http://greeknationalist.bravehost.co...terGreece.html
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Old 05-04-2012, 05:44 PM   Post #414
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Originally Posted by Clementina View Post
2) Little of historical/cultural worth has resulted from the island since the times of Ancient Greece. Since it's been part of Italy, at least, the island has been probably poorer than it had ever previously been.
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Old 05-04-2012, 05:46 PM   Post #415
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Just let people identify with whatever they want to identify as. Besides, no Sicilian here has ever said they're "Greek", just that they value their Ancient Greek roots, as they should. As a people who are stereotyped by Americans as criminals and Mafia members, identifying with Ancient Greece seems like an alternative that will make people think twice about viewing them as unproductive criminals.
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Old 05-04-2012, 05:48 PM   Post #416
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Quote:
Originally Posted by Clementina View Post
I have noticed though that people of Sicilian descent who identify specifically as "Sicilian" as opposed to "Italian" are the ones more likely to embrace historical Greek, Phoenician, etc. roots.

I don't get why it would shock you if Sicilian (Americans) want to identify with Greeks. Let's look at a few things;

1) The Greeks were the only historical population who were settlers more than conquerors there. Normans, Moors, Phoenicians, Romans, Spaniards, etc. were not settlers, they were conquerors who contributed probably little to the genome if at all. Only the pre-Greek populations (Elymians, Sicels, etc.), Neolithic migrants, and the Greeks probably contributed anything worth mention.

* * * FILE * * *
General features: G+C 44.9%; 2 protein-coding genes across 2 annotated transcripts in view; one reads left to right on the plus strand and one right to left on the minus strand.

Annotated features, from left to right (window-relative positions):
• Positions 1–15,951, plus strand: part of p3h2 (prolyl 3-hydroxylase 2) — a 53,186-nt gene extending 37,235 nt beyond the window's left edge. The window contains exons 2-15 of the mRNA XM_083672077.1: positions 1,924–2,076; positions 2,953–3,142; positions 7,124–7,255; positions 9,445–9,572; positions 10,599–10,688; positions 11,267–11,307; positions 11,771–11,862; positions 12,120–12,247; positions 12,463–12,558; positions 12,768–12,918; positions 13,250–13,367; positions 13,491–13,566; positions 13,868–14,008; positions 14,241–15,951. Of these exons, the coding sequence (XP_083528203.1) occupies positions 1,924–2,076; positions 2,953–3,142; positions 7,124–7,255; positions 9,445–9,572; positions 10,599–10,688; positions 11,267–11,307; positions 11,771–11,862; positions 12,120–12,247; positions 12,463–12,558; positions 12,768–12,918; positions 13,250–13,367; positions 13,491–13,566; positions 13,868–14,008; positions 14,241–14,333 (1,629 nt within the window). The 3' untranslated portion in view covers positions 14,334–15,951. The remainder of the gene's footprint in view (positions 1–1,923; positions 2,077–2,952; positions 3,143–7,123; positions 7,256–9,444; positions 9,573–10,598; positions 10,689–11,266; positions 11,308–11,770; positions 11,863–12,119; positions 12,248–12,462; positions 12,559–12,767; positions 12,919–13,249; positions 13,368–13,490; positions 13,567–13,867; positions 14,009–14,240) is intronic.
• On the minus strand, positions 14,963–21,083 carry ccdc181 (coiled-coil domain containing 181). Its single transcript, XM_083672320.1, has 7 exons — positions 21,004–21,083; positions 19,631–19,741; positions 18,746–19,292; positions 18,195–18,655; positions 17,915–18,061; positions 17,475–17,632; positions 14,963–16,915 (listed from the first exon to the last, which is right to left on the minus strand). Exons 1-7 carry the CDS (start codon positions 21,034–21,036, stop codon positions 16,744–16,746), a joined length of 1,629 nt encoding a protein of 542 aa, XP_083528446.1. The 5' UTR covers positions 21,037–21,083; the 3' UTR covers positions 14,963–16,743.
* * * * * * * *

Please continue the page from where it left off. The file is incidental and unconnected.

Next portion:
2) Little of historical/cultural worth has resulted from the island since the times of Ancient Greece. Since it's been part of Italy, at least, the island has been probably poorer than it had ever previously been.
Normans, Phoenicians and Romans conquerors?
Normans were called first to protect pilgrims, then used as mercenaries, Phoenicians were maritime traders, and Romans were as much conquerors in Sicily as well as they were just outside of their latin village as soon as they started to grow a conqueror mentality.

As for the "little historical\cultural worth of Sicily" it's better you stick to think to what Iberia produced when Sicily was contributing to create the language of Dante's divine comedy.
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Last edited by cicerone; 05-04-2012 at 06:02 PM.
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Old 05-04-2012, 05:51 PM   Post #417
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What I should have said isn't lack of cultural worth.. but that the things that Sicily has most to be proud of are Archimedes, the Greek temples they built, the achievements of Syracuse, their presence in ancient mythology, etc.
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Old 05-04-2012, 05:56 PM   Post #418
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it's better you stick to think to what Iberia produced when Sicily was contributing to create the language of Dante's divine comedy.
Italian as we know it comes from Tuscany.
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Old 05-04-2012, 06:05 PM   Post #419
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Originally Posted by Clementina View Post
Italian as we know it comes from Tuscany.
Ever heard of the Sicilian School? If not, wikipedia is your friend, time for some education: